“There was nothing I could do,” he says. “My boys—…I’m here to take care of—…and I should have done—…but there was nothing I could do…”


            “It was just like that night – the night…”

            “Penny—…Penny-One?” Jason’s voice falters – shaken more by Alfred’s reaction than the situation. The boy reaches up for his hand on the cup.

            “The night…”

            I move so my arm comes around my butler, and I begin us on our way down the remainder of the alley; back to the street, and to the car on its curb out front. Into the setting sun. Into the slow flicker of too-early streetlight bulbs, and the ever-glowing reds and vertical periwinkle theatre signs.

            As we pass the man on the ground, I look down just long enough to catch his fur-matted face. Just long enough to catch the rolled $20 bill protruding from his nose.

            I grab Jay’s other hand.

            “I know, old friend,” I whisper. “I know it…”

As I drive us home, Jay takes the middle seat, next to Alfred’s, in the back, and will not leave his side until we cross the Wayne Manor gate – until we are past the heavy front door, through the trees, and down the mechanical shaft that winds crag and shaved stalactites to the underground garage adjacent the Batcave. In the rearview, I watch in the coming and going swing of pathway lights as they practice making hollow groans with the cup’s straw, pulling it up and then pushing it back through the plastic lid to varying, unknown melodies.

My sweet street boy.

That gentle old man.

I smile.

            Fear is a salt-wind storm…

…And sometimes, all you need is a little something to hold onto, to wait out the squall.

*     * *





“Er—…” Gordon looks over the heavy top-wire of his horn-rim glasses. The boy steps out from behind the black, billowing wing spears of my cape, bright and bold. “—Robin. Have you gotten…shorter?”

Robin adjusts his mask. “Maybe you’ve finally,” he pauses, “grown up, sir.”

Gordon laughs.

“Maybe so.” He motions us with a chess-pawn index finger. Sacrificial. Stiff. The digit doesn’t move. Just his hand, with the finger outstretched. “Maybe so. Regardless, good to see you again. It’s been a while…”

We lift the yellow tape and take the back stairwell from the roof – the one closed off due to “construction.” Walk and talk. Robin looks over the topmost rail. Spiraling squares down into the pit.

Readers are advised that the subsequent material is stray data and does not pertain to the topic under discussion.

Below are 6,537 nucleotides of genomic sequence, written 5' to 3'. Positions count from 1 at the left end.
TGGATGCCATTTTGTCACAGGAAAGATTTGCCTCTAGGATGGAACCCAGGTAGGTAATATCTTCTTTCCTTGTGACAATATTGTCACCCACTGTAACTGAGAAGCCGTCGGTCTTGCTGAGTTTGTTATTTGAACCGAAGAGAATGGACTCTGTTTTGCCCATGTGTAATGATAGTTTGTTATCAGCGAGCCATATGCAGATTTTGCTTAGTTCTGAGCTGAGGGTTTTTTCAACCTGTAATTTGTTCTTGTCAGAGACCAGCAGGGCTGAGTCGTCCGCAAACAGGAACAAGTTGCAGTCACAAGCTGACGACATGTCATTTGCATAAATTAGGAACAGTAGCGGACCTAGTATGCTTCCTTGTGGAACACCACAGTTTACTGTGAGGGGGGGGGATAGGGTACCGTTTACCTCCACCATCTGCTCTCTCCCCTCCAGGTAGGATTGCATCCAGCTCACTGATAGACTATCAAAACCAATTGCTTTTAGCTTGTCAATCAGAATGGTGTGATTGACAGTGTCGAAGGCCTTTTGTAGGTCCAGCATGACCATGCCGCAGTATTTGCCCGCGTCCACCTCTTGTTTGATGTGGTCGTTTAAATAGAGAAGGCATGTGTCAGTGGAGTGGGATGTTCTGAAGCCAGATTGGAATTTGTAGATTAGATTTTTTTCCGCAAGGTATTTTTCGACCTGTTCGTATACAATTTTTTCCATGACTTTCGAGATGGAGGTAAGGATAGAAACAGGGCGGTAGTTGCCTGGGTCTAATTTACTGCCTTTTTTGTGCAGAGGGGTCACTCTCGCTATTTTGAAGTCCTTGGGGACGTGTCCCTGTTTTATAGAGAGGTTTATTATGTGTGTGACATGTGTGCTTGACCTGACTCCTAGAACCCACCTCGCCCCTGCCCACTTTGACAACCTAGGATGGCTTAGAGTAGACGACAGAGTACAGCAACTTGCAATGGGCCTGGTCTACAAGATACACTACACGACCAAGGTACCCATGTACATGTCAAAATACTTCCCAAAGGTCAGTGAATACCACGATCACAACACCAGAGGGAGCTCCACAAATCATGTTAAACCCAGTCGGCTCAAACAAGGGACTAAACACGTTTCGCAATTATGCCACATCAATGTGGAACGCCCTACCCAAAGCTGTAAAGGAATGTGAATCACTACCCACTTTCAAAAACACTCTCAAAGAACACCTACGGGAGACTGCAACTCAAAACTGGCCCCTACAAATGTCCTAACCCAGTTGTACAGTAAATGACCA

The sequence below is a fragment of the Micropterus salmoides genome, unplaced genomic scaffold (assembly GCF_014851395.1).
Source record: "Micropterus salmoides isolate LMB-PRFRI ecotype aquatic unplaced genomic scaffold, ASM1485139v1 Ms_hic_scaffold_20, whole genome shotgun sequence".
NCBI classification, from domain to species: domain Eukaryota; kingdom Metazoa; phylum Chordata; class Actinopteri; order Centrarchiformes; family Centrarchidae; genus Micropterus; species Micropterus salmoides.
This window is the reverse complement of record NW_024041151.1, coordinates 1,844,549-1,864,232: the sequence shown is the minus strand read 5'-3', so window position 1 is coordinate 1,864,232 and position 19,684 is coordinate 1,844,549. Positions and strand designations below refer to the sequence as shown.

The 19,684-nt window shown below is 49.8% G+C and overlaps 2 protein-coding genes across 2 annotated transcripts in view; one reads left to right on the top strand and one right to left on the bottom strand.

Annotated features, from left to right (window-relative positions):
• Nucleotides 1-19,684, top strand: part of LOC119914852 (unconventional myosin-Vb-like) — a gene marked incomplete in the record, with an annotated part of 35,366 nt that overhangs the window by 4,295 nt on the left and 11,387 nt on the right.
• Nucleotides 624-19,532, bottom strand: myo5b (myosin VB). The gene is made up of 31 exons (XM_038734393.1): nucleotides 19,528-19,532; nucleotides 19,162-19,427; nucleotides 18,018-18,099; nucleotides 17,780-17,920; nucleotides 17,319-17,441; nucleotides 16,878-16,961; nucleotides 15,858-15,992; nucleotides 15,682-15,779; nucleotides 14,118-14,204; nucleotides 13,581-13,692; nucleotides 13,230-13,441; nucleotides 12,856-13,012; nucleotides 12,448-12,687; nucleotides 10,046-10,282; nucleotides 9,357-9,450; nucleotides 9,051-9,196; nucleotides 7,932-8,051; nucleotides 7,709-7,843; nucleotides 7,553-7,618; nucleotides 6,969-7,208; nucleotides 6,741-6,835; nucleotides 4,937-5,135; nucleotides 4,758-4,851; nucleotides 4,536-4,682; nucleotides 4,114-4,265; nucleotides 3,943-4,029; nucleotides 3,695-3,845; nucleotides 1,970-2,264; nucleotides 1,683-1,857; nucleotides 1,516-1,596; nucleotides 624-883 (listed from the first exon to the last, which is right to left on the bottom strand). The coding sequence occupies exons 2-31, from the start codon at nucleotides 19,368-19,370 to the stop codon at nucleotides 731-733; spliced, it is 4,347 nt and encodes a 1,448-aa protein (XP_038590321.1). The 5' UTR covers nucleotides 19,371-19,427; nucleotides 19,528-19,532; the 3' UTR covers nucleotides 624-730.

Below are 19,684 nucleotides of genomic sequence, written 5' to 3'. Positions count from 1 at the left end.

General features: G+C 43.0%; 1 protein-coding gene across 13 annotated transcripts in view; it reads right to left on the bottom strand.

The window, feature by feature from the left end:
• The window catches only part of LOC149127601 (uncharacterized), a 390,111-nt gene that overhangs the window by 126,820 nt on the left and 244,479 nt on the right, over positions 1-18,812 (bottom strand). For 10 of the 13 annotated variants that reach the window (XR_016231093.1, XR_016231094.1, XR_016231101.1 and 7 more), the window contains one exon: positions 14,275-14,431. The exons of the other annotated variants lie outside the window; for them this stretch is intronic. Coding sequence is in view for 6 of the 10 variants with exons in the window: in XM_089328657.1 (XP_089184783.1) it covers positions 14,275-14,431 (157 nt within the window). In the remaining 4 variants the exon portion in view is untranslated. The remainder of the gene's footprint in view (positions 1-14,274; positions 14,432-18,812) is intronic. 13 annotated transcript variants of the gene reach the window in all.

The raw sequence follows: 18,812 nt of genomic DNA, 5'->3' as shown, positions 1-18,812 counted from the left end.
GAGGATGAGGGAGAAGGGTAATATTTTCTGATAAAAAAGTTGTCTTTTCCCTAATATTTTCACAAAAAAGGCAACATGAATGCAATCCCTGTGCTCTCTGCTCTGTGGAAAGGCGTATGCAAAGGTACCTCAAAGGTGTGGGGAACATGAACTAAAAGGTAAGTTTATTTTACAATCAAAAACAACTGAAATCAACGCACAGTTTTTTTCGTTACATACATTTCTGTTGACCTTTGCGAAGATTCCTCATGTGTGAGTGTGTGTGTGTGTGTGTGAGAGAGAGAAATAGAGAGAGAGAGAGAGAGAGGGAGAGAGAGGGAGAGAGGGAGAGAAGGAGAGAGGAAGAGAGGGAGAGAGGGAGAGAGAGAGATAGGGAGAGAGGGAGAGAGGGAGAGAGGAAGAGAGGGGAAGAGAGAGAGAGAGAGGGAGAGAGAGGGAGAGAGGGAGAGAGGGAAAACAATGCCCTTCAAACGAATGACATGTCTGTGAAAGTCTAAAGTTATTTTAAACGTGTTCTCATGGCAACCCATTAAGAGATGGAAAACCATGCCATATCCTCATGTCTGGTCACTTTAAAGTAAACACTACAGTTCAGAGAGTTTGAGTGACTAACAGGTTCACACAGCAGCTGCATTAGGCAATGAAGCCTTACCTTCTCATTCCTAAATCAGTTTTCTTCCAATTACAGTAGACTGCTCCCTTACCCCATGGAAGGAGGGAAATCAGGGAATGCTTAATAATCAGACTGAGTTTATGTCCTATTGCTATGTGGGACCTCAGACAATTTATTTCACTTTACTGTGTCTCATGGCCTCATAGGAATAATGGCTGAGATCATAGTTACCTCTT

“Figured you might show up at the crime scene,” Gordon says.

“Already been there,” I say. “When things were a little less—” I hold up a stale, balled hamburger wrapper from a local dive. One side is striking reflective tin. The other, smeared with bits of brown, pinguid wet. In the other hand, the sharded bottom portion of a green-tint glass bottle.

Gordon sighs; that noise of a disappointed parent.

The lone, airy heart.

“Dammit, Bullock,” he whispers. Straightens up. “Fair enough. I’ll talk with him.”

The stair lights flicker, and for a moment, we are no longer there. Jim hits his Zippo. The cigarette paper pops as it’s lit – orange, a cascade of pleasant bursts, like crunching leaves underfoot in autumn. It’s quiet for a while, with only that sound, in and out.

Old technique: Eager rabbit.

He’s waiting for us to play our hand…hmmm… 

Eager rabbits have a twitch, though.

He’s ahead of us, now – has taken that position on his own; to hide his own.

The paper crinkles again.

I don’t twitch.

On occasion, Gordon shifts his head to the side, like he’s looking at the wall signs; but I know he’s just trying to listen, or catch a Hail Mary from his periphery. His eyes don’t stray enough to be reading the words – not past the foot or so ahead of him, anyway – and he’s doing it only slightly more often than he should in a building he could map out for me if I gave him a pen and enough paper. There are places here he knows that even I don’t.


Another tell: His ears rise a couple centimeters each time he turns his head, and when he does so again, I notice the cigarette shift under Gordon’s mustache. I know he hates the quiet. He wants answers he doesn’t have.

Take the carrot…

“We’ve been tracking a string of kidnappings in the area,” he finally says.

“The ‘Ornamentals’ case,” I say. “We know.”